It would be a lie to say the calm before the storm that is a Brother and Bones gig is, technically, ‘calm’: it’s more of a shuffle for the first-timers to get as close to the speakers as possible, ready to get their ears blitzed by a pounding aural-assault, and a hive of seasoned fans standing just far enough back that they’ll enjoy the gig without losing the bits of their ears that are, well, important.
Before the Southern five-piece take to the rather small stage at The Bodega (no cloakroom; yes, I’m bitter, I had a fucking massive bag), we were treated to local two-piece Noah, whose harmonies were quite beautiful. The only gripe I would have is that their cover of Whitney Houston’s ‘I Wanna Dance With Somebody’, sadly, was of the same quality as Bastille’s cover of Corona’s ‘Rhythm of the Night’ and conjured in me the same levels of rage and disdain.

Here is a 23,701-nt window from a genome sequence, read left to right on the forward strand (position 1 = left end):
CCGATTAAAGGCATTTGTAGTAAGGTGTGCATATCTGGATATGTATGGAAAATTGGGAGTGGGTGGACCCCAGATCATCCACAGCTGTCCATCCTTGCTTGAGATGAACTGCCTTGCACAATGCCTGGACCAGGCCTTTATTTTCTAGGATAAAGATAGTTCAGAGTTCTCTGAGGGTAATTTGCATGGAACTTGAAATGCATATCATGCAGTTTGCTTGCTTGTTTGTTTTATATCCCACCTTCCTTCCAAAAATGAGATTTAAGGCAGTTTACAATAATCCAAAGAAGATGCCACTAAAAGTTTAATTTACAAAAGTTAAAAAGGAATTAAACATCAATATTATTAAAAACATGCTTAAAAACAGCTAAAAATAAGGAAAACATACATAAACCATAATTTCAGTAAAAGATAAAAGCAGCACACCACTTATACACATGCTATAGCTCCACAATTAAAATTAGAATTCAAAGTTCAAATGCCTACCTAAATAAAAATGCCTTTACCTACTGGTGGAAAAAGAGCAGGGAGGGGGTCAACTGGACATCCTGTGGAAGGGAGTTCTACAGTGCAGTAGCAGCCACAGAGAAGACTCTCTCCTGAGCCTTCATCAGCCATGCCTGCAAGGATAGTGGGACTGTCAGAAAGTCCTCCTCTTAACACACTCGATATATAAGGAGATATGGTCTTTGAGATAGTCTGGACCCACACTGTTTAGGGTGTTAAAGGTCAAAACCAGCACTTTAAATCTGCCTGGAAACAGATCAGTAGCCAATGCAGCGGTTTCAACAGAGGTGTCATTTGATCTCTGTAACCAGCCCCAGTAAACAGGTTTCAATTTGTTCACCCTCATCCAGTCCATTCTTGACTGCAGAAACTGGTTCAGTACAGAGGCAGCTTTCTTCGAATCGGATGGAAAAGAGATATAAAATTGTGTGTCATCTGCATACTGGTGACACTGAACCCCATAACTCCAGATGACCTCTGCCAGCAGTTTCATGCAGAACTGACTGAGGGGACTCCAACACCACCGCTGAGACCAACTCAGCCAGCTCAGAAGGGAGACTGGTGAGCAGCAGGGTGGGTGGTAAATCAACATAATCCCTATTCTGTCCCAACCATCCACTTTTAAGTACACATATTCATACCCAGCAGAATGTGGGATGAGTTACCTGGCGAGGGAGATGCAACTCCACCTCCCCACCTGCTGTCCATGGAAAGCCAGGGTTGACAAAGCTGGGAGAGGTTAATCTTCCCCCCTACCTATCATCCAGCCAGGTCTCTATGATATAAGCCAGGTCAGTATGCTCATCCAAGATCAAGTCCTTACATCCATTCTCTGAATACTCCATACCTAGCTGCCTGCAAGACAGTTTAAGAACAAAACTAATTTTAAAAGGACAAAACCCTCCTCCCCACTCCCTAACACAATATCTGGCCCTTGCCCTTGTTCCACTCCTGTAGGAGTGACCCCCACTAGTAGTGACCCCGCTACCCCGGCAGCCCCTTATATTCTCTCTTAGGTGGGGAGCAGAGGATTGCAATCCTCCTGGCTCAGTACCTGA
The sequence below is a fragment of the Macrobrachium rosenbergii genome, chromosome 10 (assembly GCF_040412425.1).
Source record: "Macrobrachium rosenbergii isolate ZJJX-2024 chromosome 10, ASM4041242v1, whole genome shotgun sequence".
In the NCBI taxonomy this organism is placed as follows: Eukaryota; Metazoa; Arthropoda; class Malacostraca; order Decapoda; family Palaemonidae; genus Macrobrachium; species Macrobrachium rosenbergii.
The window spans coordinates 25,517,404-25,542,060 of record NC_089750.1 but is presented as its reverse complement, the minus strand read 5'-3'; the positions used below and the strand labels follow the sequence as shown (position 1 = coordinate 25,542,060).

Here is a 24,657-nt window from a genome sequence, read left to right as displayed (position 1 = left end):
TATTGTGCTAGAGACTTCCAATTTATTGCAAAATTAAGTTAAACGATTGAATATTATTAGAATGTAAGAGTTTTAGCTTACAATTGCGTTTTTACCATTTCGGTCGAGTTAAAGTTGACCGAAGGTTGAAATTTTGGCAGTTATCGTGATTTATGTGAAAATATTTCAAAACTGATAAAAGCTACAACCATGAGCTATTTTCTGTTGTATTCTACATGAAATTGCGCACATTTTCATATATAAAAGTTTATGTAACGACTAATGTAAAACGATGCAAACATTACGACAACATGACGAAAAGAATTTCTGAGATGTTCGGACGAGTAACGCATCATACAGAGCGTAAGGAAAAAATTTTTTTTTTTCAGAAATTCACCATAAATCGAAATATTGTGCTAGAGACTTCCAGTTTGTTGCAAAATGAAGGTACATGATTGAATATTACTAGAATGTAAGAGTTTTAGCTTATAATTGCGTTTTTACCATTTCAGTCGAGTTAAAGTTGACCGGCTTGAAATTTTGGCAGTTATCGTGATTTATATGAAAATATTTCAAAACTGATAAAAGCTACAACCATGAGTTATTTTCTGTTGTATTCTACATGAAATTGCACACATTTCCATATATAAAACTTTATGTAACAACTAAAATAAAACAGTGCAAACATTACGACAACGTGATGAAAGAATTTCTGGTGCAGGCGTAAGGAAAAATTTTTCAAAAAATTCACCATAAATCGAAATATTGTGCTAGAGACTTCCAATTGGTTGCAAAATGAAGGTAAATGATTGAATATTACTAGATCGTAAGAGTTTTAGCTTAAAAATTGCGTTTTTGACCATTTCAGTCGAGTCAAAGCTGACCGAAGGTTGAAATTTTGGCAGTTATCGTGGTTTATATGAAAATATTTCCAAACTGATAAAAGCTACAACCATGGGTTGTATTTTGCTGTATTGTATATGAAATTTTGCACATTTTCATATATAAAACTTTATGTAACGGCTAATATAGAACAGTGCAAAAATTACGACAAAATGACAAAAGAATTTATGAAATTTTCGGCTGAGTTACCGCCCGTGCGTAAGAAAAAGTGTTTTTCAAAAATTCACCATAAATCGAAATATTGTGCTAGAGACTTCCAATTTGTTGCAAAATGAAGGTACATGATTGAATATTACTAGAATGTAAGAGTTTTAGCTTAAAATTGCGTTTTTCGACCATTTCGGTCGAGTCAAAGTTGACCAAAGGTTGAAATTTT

So I’ve decided to ignore this obvious crowd pleaser and focus instead on the double’s spellbinding vocals and brilliant storytelling. Their third song, a number about how guitarist Joe stopped a father from beating his son (true story, top man) was told ever so simply and Rebeka Whittle’s voice melted in a striking and soaring harmony that remained true to their minimalist sound. A few more original songs and no more covers and they’ll be headlining shows in Nottingham, no doubt – the talent is undeniably there. Plus, they both have that whole extremely good-looking vibe going on, which tends to help in the music industry, sorry Lauren Mayberry from CHVRCHES.